There are other ways of promoting visibility. Women can ensure they get proper credit for their work by having conversations about publication authorship (an important determinant of career progression) and agreeing ahead of time the terms of how contributions to publications will be assessed and recognised.
In addition, academic departments need to provide ways for women trainee scientists to access what they need to be successful, including networks and mentors.
Similarly, employers need to make such opportunities available through formal training programmes as well as access to important assignments.
Why it matters
A growing body of research documents the need to include gender considerations in research. There are many instances where sex or gender analysis has led to research or design breakthroughs. 
Women's input and gender perspectives can also inform the implications of research and its applications, such as how costs and benefits are distributed.
Other research points out the value of varied perspectives in promoting innovation. Education and training institutions would do well to consider the merits of diverse research teams, not just to address equal opportunity, but also to do quality work.
A gender lens and gendered perspectives are also needed in other industries and institutions. When considering medicine doses, 'standard' heights for stair railings and seat belt design, one size does not fit all. This principle needs to be extended to science.
How to be inclusive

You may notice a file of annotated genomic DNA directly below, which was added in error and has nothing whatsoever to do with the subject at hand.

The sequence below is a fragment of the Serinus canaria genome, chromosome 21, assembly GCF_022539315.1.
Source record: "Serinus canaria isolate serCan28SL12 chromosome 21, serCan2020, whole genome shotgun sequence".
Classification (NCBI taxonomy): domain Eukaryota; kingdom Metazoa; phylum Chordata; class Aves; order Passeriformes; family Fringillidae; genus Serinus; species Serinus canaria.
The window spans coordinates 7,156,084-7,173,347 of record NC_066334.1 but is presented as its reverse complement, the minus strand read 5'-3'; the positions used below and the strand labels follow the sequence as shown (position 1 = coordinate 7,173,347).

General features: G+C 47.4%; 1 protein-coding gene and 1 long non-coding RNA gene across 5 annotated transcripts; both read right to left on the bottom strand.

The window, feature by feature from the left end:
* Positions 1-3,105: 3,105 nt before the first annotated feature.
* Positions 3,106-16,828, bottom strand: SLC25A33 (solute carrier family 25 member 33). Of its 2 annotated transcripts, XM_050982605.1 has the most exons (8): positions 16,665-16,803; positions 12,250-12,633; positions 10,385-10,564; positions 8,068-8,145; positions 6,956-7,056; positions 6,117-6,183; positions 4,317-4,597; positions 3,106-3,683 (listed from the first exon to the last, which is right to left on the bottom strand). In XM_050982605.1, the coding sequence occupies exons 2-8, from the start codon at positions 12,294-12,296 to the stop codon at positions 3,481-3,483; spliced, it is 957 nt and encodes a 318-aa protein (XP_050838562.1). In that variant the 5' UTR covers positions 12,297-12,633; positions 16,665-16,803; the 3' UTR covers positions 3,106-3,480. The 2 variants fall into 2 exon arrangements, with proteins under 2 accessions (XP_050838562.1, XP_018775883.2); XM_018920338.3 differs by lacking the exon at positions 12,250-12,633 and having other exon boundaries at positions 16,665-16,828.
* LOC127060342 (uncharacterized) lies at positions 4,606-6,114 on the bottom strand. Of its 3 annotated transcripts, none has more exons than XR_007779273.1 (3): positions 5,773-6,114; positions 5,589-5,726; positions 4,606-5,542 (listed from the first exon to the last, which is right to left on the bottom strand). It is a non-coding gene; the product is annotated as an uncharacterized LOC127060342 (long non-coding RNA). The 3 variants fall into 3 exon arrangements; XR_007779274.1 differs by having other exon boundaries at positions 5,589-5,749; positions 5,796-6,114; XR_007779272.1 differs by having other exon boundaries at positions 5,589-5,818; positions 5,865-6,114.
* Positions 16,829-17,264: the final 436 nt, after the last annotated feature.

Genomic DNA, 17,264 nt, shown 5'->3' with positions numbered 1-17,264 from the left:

Considering the value that scientists place on objectivity and the avoidance of bias, there should be no tolerance for gender inequalities.
This is the case for both women and men - in many instances, men are important allies in promoting an inclusive science community.
Associations and academies need to lead by example, working at every level to bring women into the mainstream of science and technology.
More effort is needed to tap into the networks where women may be active, to appoint them to committees and to provide them with opportunities to present their work.
But everyone has a role in communicating the disadvantages women face in a system that was built, and is still being built, for the patterns and characteristics of men's lives.
This brings us back to architecture.
In public buildings, it is expected that the space will be used by equal numbers of men and women. But architectural codes, in recognition of biological differences, call for many more stalls to be included in women's toilet facilities. Providing equal numbers is not the same as being equitable.
By implication, achieving gender equality sometimes requires making equitable provisions to support quality science.
The accepted approach of asking women in science to operate in a frame of norms defined by men needs to be re-examined. Equitable behaviour and considerations need to be made a clear part of what it means to be a scientist.
Shirley Malcom is head of the directorate for education and human resources programmes at the American Association for the Advancement of Science.
She is also co-chair of the gender advisory board at the UN Commission on Science and Technology for Development and the global GenderInSITE (Gender in Science, Innovation, Technology and Engineering) campaign.
 Corinne A. Moss-Racusin and others Science faculty's subtle gender biases favor male students (Proceedings of the National Academy of Sciences, 2012)
 Innovation through Gender expert group Gendered innovations: How gender analysis contributes to research (European Commission, 2013)